Bruce had but five hundred horse, under Keith the Marischal; Douglas led the levies of his own district and Ettrick Forest; Randolph commanded the men of Moray; Walter Steward, those of the south-western shires; and Angus Og brought to the Scottish standard the light-footed men of the Isles, and, probably, of Lochaber, Moidart, and the western coast in general.
He belonged to a noble family of Scotch descent, tracing its origin to Walter Stutt, who in 1420 accompanied the earls of Buchan and Douglas to the court of France, and whose family afterwards rose to be counts of Tracy.
Parliamentary diarists like DEwes, Burton and Walter Yonge, only a fragment of whose shorthand notes in the British Museum has been published (Camden Society), elucidate the bare official statements; and from 1660 the series of parliamentary debates is fairly complete, though not so full or authoritative as it becomes with Hansard in the 19th century.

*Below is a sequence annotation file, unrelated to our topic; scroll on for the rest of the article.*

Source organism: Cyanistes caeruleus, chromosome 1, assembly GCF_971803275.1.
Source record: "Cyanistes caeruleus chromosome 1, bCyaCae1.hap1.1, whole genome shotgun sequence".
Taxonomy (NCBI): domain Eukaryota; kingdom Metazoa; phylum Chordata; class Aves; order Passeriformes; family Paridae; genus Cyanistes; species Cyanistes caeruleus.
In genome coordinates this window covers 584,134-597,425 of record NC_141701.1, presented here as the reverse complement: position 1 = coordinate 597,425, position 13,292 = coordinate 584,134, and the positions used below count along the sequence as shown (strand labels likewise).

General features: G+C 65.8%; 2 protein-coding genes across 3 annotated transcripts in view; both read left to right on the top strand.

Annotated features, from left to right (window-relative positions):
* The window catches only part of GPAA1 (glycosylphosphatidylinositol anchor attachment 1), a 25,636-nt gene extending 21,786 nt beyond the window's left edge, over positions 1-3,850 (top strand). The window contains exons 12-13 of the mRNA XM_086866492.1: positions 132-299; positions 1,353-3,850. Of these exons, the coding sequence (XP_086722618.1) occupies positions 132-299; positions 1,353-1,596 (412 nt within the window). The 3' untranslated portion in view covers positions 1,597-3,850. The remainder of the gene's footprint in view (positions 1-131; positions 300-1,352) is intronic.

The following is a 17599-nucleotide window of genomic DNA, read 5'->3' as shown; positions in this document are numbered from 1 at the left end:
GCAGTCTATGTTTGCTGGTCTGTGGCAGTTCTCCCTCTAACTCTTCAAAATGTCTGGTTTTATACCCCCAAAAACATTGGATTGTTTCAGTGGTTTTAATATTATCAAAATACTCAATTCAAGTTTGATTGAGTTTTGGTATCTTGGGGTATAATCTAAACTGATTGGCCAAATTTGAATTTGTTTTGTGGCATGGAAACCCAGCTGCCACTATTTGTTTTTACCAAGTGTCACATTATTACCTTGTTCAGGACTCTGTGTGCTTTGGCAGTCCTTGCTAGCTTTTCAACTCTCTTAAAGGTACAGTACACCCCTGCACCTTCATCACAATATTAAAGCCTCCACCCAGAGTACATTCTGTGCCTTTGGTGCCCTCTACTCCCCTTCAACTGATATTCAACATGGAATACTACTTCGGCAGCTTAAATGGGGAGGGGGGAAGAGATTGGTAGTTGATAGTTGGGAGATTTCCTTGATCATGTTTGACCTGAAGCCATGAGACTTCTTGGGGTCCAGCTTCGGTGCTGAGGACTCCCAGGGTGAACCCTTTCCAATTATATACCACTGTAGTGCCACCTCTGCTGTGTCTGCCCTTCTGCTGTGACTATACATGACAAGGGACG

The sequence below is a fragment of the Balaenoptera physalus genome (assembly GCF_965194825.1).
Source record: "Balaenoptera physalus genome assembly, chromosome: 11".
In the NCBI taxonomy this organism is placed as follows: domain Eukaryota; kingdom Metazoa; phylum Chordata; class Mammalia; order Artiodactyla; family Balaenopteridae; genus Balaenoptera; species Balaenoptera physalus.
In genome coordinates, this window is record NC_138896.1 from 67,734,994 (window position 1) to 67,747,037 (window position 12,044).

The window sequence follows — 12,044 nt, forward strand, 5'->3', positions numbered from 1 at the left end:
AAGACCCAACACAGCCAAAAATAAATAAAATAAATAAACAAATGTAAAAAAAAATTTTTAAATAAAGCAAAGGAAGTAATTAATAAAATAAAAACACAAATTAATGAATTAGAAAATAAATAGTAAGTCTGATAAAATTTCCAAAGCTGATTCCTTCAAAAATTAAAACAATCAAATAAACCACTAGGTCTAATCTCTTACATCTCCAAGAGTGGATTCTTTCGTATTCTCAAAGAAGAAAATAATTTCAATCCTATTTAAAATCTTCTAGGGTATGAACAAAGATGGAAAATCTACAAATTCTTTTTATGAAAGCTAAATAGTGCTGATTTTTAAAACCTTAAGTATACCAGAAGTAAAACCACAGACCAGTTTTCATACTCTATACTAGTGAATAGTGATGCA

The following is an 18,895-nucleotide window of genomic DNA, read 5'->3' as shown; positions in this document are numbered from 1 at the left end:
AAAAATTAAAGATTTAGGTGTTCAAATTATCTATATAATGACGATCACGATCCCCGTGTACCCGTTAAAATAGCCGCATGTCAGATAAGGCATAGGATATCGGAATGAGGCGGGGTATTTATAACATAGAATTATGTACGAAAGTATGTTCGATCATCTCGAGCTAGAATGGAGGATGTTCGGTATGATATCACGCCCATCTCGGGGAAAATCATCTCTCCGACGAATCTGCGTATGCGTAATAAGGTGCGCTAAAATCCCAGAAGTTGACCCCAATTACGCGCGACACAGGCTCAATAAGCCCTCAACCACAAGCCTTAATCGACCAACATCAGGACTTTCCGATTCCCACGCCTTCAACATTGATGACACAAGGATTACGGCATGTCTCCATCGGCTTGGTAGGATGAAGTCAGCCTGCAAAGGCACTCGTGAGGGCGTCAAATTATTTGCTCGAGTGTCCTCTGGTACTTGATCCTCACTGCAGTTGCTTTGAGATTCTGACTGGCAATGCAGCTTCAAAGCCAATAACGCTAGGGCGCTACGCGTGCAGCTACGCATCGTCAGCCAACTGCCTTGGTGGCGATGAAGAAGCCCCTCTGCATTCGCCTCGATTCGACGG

In height, the foot of which is washed by the Avon, stand the ruins of Cadzow Castle, the subject of a spirited ballad by Sir Walter Scott.
Acknowledged by the Turkish amirs of Asia Minor, he took up his residence in Nicaea, and defeated the first bands of crusaders under Walter the Penniless and others (1096); but, on the arrival of Godfrey of Bouillon and his companions, he was prudent enough to leave his capital in order to attack them as they were besieging Nicaea.
Dying before the proclamation establishing it could be made, and it remained unpublished until 1571, when a Latin translation by Dr Walter Haddon and Sir John Cheke appeared under the title Reformatio legum ecclesiasticarum.
High, where Norna, the prophetess of Sir Walter Scott's Pirate, was supposed to have her abode and which the Norsemen called the White Mountain, in allusion to the colour of the clay slate composing it; and the Noup and Herma Ness, two of the most northerly points in Unst.
It contains some fine tapestry and portraits, and the Lee Pennyfamiliar to readers of Sir Walter Scott's Talisman-which was brought from Palestine in the 14th century by the Crusading knight, Sir Simon Lockhart.
Sir Walter Scott has immortalized the east window, in The Lay of the Last Minstrel, but the south window with its flowing tracery is even finer.
Here, too, is Rhymer's glen, although the name was invented by Sir Walter Scott, who added the dell to his Abbotsford estate.